Report from the Verizon v. RIAA Court Hearing

Judge John D. Bates heard arguments this morning in RIAA v. Verizon, the “test case” for the subpoena provisions of the DMCA (section 512(h)). Both parties were given upwards of 45 minutes to develop their arguments and rebuttals, and the Judge permitted amicus Motion Picture Association of America to make a brief argument which for the most part said that the Motion Picture Industry had a large financial stake in DMCA enforcement.

Both parties and the Judge seemed to agree that the critical issue was one of statutory interpretation. They also agreed that the statute was poorly worded and there was a paucity of legislative history to answer the question unambiguously. Specifically at issue is whether the subpoena provisions apply equally to 512(a) service providers (where the provider is a “conduit” for user communications) as to 512(b), (c), and (d) providers. Verizon argued that the subpoena provision was specifically targeted at 512(c) providers, where the allegedly infringing material actually resides on the provider’s servers (e.g., pirate website hosted by provider) and does not apply to 512(a) providers; which is the function they are serving when peer-to-peer applications use their network. The RIAA argued that this distinction didn’t make any sense, and in fact they were unable to tell the Judge how many 512(h) subpoenas they had issued on 512(a) providers vs. 512(c) providers. No one could really clarify the status of 512(b) or (d) providers.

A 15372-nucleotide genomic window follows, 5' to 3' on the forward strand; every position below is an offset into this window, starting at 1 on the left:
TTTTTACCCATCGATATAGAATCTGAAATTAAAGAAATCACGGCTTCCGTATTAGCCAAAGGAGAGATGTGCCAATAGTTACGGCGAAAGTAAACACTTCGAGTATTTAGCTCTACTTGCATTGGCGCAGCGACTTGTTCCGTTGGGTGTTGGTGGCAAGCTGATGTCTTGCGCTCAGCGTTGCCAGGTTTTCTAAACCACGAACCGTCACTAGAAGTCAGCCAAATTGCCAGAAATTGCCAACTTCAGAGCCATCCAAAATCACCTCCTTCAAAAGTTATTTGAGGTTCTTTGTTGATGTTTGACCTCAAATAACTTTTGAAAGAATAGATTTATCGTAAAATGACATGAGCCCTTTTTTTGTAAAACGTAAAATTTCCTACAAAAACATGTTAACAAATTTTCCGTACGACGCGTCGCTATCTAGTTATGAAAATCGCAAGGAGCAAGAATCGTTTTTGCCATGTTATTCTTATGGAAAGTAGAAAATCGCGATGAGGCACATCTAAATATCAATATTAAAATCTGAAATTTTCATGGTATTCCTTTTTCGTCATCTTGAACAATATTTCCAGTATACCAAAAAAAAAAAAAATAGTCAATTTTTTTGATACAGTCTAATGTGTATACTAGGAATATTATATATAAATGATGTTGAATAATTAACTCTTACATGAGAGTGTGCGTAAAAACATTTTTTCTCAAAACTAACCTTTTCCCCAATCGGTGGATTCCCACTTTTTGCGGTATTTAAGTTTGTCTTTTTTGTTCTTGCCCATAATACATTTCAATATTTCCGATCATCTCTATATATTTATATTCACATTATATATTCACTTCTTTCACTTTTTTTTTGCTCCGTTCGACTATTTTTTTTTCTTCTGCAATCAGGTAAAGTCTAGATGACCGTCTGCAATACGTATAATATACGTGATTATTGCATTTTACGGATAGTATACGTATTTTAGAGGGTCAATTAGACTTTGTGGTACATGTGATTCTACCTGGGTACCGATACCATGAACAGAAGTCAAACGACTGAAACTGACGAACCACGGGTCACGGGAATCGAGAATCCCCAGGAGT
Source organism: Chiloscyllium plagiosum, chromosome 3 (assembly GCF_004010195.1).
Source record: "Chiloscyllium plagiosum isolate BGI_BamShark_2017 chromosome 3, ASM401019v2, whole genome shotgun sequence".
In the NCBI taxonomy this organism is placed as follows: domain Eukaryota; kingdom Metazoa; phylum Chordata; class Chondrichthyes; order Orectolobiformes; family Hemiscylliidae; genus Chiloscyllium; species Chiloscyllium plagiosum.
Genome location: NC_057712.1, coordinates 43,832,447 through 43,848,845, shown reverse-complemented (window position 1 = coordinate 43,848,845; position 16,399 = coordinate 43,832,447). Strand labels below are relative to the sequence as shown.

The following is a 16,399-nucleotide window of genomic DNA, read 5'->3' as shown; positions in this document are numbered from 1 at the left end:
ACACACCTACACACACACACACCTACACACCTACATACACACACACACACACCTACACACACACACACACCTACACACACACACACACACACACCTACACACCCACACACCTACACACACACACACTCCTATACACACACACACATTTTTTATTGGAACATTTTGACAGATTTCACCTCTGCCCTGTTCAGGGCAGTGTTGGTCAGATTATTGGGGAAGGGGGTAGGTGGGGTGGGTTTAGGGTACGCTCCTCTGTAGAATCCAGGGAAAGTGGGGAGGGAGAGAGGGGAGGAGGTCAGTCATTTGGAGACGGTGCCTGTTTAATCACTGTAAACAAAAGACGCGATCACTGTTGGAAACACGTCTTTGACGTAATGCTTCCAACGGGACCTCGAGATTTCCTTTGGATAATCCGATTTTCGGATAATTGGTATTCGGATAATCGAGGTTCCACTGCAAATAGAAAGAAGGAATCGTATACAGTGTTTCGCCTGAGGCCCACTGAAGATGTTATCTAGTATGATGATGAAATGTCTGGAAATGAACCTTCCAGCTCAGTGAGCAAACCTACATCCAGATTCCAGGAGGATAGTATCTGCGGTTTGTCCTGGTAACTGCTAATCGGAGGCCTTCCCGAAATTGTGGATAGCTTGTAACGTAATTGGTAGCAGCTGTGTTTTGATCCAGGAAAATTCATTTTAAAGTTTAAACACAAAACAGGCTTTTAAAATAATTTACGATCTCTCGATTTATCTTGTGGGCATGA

The Judge was particularly interested in the “constitutional avoidance” issue; that is, when in doubt, a statute should not be interpreted in a way that raises constitutional concerns. The RIAA argued with the Judge as to what the constitutional avoidance doctrine actually was; they insisted that it would only be raised with a facial challenge to the statute, not a challenge to the statute as applied. Of course, it seems more likely that Judge Bates will agree with his own interpretation of the doctrine.

The Judge questioned the parties repeatedly about the distinction between 512(a), (b), (c), and (d) providers with respect to the Constitutional issues. If a subpoena of 512(a) provider raises significant First Amendment privacy/anonymous speech concerns, why wouldn’t this apply equally to a 512(c)? In fact, it appears the Judge was looking for a Constitutional challenge to the entire subpoena process but Verizon wanted to focus on potential Constitutional issues with subpoenas of a 512(a) provider.

It didn’t seem to me that there was a clear winner today, and the Judge didn’t clearly indicate which way he was leaning, although he was quite solicitous to the Constitutional arguments. He does seem to have a very good grasp on the underlying issues and the technology involved, and promised to issue a decision quickly. I’m sure we’ll see some news reports and press releases later today.”

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